Archive for February, 2013

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Driven Sports Craze has attracted a lot of attention since it was released, devastating users with both amazing results and, rarely, terrible side effects.  Rumors swirled about what the new ingredient “Dendrobex” was and wasn’t was, going to the point of speculating that it contained unlisted drugs.  Driven Sports has provided several drug tests in informal settings on bodybuilding.com’s forums to dispute these claims.  A new topic that has been lingering for a while has been whether there has been some change in Craze since it was first released.  I have linked my previous coverage of these issues above.

The claim is users that bought the initial production run are now experiencing different effects with more recently produced batches.  Many have noted that it is still a good product for them, but that it does not seem to affect them the same way.  Many have noted tolerance as a potential cause, which makes sense of course.  The persistence of these claims makes one wonder if it is more than that, though.  Fueling the fire of speculation was a labeling change — not long after release, Driven Sports listed Creatine Monohydrate as the first ingredient instead of Betaine Anhydrous.  DS states that the two ingredients occur in exactly the same amount, meaning the choice of which is listed first (ingredients in a proprietary blend must be listed from most prevalent to least prevalent) is arbitrary.  They say they moved Creatine Monohydrate to that first position since it is a far more recognized ingredient.  Beyond that, several new flavors of Craze have been released and some users have claimed those do not affect them the same way their old grape did.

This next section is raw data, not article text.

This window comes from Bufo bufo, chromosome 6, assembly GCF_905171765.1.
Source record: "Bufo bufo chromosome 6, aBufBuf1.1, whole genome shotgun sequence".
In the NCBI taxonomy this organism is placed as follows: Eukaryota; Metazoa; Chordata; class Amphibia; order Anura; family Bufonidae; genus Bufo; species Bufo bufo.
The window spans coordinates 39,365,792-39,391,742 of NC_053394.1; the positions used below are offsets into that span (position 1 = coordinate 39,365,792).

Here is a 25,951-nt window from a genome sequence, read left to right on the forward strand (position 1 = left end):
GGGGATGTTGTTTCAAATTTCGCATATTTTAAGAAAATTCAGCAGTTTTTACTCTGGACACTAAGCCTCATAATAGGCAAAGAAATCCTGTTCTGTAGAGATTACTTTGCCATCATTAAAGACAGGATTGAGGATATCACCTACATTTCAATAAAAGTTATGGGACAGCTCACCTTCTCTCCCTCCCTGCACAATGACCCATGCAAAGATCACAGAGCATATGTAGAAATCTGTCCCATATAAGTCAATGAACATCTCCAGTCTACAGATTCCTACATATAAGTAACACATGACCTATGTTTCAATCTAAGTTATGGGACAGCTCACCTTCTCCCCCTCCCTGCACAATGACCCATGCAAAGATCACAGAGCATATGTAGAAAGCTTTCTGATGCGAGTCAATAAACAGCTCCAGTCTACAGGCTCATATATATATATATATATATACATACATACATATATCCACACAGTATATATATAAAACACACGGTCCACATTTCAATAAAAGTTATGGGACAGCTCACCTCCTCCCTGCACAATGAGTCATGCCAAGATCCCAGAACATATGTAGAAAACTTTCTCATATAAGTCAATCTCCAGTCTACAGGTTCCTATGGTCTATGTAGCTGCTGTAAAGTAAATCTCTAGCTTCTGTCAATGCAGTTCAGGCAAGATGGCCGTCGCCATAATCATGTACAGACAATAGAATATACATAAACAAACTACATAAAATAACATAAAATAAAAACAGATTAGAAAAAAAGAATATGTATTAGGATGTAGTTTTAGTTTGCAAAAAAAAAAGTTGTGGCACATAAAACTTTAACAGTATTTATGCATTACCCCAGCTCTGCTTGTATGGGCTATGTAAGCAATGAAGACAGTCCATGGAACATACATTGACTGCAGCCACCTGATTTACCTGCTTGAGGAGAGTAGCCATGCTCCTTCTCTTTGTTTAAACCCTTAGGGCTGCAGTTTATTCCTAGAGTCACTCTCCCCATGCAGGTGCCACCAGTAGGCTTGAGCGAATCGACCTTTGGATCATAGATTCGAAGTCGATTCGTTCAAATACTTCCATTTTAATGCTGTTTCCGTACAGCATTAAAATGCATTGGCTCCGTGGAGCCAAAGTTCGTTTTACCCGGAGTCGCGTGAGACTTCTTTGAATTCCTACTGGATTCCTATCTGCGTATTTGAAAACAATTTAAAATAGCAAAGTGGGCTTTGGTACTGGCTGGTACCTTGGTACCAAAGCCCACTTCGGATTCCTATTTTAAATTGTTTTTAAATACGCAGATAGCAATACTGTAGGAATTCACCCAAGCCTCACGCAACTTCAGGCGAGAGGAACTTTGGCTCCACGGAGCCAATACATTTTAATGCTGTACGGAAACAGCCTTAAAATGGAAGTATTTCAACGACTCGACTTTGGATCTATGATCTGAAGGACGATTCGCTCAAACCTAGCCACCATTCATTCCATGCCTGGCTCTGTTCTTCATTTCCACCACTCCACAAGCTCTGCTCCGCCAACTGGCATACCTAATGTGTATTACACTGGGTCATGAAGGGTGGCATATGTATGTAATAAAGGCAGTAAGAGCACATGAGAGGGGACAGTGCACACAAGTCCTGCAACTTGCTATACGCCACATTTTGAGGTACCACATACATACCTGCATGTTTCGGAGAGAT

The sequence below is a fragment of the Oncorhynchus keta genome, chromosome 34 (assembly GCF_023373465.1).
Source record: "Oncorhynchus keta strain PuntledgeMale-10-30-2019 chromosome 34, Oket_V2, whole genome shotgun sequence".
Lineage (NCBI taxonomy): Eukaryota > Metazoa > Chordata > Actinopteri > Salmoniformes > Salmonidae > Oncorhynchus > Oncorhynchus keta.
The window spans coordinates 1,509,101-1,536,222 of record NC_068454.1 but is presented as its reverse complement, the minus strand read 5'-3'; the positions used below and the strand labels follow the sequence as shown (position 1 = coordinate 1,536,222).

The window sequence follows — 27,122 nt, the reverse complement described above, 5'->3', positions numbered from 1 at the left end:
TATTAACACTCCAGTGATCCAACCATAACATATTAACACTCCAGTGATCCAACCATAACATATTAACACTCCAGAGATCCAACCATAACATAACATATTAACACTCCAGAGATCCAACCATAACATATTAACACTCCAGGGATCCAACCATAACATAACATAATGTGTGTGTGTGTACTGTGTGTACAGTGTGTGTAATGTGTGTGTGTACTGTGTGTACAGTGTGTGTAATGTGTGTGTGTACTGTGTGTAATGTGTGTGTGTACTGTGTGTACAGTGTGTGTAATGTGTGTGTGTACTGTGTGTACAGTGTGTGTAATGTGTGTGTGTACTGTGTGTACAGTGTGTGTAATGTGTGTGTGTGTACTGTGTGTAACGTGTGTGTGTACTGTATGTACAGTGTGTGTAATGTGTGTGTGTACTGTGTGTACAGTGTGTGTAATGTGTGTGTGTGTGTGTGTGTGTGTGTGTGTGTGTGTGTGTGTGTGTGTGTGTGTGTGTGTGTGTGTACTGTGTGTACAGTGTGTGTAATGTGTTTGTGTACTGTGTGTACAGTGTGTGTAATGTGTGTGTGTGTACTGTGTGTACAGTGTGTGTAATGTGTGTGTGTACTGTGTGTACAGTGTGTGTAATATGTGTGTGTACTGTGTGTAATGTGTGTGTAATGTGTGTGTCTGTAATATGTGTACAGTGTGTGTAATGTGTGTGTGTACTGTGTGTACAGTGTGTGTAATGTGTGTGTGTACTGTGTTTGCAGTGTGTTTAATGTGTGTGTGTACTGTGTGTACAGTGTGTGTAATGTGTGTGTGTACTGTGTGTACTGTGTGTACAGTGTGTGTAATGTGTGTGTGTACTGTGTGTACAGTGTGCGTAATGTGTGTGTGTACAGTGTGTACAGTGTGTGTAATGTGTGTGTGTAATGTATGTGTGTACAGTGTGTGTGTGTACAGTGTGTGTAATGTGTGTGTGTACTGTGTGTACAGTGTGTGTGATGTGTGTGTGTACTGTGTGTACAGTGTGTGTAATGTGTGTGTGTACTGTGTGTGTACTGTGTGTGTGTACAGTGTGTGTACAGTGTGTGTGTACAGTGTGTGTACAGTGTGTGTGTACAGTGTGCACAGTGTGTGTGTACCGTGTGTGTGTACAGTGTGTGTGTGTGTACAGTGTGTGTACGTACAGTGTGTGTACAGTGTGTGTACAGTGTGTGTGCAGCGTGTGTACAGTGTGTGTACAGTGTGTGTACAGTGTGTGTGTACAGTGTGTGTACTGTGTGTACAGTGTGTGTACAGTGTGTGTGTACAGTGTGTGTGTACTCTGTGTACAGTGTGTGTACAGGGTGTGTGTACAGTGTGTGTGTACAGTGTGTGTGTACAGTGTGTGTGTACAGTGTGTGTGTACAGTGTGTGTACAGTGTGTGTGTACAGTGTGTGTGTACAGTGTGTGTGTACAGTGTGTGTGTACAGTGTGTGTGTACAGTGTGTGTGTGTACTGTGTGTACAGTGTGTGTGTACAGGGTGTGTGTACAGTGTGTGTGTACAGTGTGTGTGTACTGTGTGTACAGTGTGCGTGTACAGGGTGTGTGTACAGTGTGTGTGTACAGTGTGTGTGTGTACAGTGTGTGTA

An enormous thread on the bodybuilding.com forums on this topic can be found here: http://forum.bodybuilding.com/showthread.php?t=147591473

After nearly two months of discussion about placebo, tolerance, dishonesty, and a myriad of other speculations about why these reports were surfacing, Driven Sports owner/founder Matt Cahill posted that he had discovered counterfeit products on the market, at least in Europe.  You can find more information at their blog: here and here.  This does not necessarily address the complaints of domestic customers, however.

So what’s the deal?

I’m not sure.  If the likes of Pat Arnold are to be believed (bear in mind that he has backed off his allegations at the request of DS), then the recent complaints from customers are because Driven Sports removed this mythical additive.  On the other hand,  this could be an issue of tolerance, as mentioned earlier.  People keep using the product and eventually it does not work as well without proper stimulant cycling.  Also, the initial reviews were a bit out of this world.  Perhaps the effects were overstated and the subsequent high expectations simply could not be met.  DS has also made mentions that the product was susceptible to settling, so some users would be getting inconsistent amounts of the active ingredients in each scoop unless they “shook the tub.”

Regardless, the product continues to sell fabulously well online.  The fever pitch of interest seems to have died down, but it still has legions of loyal users and remains a common recommendation and even more common request.  Other companies like MAN and Gaspari have recently released products claiming a Dendrobium extract, so we’ll see if those work the same as DS’s proprietary extract.

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